After two successive seasons of reduced crop harvests due to the El Niño related drought, Malawi experienced a slow rate of growth at 2.7 % economic activity in 2016 a drop from the 3.3 % in 20151. The drought severely affected these ratings affecting manufacturing through poor power supply, discouraging investment and placing even greater pressure on the depreciating kwacha. The landlocked economy depends largely on its agricultural sector, with its key exports being tobacco, tea, and sugar2.
Agricultural production accounts for one third of the country’s GDP, 80% of the labour force and 80% of exports3. The weather shocks have caused the greatest levels of food insecurity in over a decade, and become a hurdle to reducing poverty4. Politically Malawi has had a stable democracy since 1993 – the next elections are set for 2019. However, fiscal irresponsibility and mismanagement from the state have gravely affected the economy. Under the current leadership of President Peter Mutharika, according to the World Bank stability indicator (-2.5 being weak and 2.5 strong), the country has fallen from a ranking of 0.08 in 2014 to -0.06 in 20165. With 50.7% of the population below the poverty line it is advisable that Malawi start encouraging foreign investment instead of foreign aid on which they largely depend6. This however, has been made difficult by lack of strong institutions, poor transparency and a weak judicial system and link between law and practice. This has resulted in a slow pace of poverty reduction.
Fiscal irresponsibility has affected social development following the “Cashgate” scandal. This was the misappropriations of funds between the months of April to September 2013, audits found USD 18.6 million distributed between unrelated companies, individuals from unconnected organisations and inflated prices paid to companies with limited or no trading history and very large amounts of cash withdrawals7. The amount would be even larger considering the numerous cash amounts withdrawn that the Reserve Bank failed to pick up. It is fair to say that such governance failures undermine investment. With Malawi being heavily dependent on foreign aid, government’s grant income is expected to continue declining by 8.3% to USD 175 million (2.6% of GDP) in FY2017/18, from an estimated USD 19.2 million (3.3% of GDP) the prior year8. 2017 has seen some of the lowest foreign aid amounts received by Malawi, at USD 195.7 million compared to USD 203.7 million in 20139.
Hence it is vital that the government find ways to start encouraging foreign direct investment in order to expand the tax base and diversify the economy. This will require structural improvements in terms of governance and accountability in order to deal with institutional weakness and to attract investor confidence. However patronage networks and institutional weaknesses are entrenched, and this has been the main reason for the slow pace of poverty reduction. Official Development Assistance (ODA) has declined due to funding being channelled outside of national government systems, and due to lower surplus capital to finance development as a result of slow global growth. As a result, the government now has even less resources to support livelihoods as they recover from the drought impact, which has increased reliance on external funding and donor finance.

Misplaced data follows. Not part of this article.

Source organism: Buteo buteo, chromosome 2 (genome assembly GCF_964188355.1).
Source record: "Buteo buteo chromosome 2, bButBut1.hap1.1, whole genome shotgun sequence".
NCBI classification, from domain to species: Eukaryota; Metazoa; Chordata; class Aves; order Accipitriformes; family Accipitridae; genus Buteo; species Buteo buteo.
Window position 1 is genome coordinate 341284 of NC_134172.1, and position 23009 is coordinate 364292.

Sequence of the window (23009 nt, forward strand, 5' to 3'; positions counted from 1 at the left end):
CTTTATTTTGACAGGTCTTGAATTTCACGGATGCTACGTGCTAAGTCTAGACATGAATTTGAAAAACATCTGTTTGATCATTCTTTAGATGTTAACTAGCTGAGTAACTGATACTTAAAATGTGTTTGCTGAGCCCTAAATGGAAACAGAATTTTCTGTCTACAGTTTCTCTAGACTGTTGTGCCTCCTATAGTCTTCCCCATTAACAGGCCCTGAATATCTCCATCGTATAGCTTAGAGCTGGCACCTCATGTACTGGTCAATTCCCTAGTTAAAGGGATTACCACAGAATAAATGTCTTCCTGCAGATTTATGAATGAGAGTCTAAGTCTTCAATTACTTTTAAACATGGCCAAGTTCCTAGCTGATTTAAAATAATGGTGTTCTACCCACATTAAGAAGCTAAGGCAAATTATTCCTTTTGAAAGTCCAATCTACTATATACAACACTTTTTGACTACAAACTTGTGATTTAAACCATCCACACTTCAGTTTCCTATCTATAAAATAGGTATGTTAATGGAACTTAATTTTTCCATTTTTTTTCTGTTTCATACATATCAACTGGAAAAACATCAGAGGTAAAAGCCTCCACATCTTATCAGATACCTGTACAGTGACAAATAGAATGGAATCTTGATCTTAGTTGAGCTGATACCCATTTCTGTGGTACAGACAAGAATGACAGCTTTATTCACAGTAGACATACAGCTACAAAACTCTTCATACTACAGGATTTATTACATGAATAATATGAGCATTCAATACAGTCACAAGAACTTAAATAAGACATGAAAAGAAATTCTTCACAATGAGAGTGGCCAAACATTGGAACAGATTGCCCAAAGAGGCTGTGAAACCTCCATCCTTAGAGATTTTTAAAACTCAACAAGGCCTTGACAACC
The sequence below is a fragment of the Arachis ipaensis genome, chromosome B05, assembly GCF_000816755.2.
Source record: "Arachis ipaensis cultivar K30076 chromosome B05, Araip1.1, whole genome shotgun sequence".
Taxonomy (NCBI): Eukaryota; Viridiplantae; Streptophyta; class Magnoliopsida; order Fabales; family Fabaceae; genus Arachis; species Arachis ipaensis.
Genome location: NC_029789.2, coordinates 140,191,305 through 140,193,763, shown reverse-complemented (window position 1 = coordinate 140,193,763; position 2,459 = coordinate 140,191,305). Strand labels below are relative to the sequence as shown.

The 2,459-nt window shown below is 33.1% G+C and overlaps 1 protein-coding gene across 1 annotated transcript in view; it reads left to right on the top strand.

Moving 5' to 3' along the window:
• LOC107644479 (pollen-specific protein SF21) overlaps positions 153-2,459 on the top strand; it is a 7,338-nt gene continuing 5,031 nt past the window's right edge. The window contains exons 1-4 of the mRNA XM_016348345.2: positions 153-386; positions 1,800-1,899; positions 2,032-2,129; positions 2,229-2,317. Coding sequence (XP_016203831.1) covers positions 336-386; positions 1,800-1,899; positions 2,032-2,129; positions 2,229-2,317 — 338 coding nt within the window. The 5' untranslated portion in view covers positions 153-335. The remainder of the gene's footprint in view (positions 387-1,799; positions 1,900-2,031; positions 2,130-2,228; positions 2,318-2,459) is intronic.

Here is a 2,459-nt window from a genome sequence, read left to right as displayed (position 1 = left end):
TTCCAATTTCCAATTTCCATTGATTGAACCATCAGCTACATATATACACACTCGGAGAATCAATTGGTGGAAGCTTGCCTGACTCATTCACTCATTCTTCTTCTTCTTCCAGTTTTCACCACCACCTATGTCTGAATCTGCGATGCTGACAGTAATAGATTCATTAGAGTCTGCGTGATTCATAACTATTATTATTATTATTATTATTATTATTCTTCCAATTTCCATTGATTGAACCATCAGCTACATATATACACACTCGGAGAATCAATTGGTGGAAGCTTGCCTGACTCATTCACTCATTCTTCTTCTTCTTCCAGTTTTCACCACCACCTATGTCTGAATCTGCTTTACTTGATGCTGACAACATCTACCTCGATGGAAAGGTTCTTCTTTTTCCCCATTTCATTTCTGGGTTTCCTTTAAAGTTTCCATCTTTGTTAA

The Malawian climate fluctuates between extremes of severe floods and drought on a cyclical basis, which makes it difficult to ensure food security and resilient livelihoods. The Livelihoods and Resilience Programme starts a new cycle in 2017, aiming to support more than 35 000 extremely poor and vulnerable beneficiaries10. The World Bank has recently approved an interest-free loan of USD 85 million to Malawi, under its Agricultural Support and Fiscal Management Development Policy Financing facility11. The World Bank forecasts GDP growth from 2.5% in 2015 to 4.2% in 201712. These global changes will require Malawi to strategically place itself, in order to receive the full benefits of policy implementation. Strengthening the judiciary, and matching the current economic climate so as to increase the reserves that may protect them from unpredictable climate change.
8 World Bank, ibid.
10 World Bank, ibid.
11 World Bank
12 World Bank, ibid.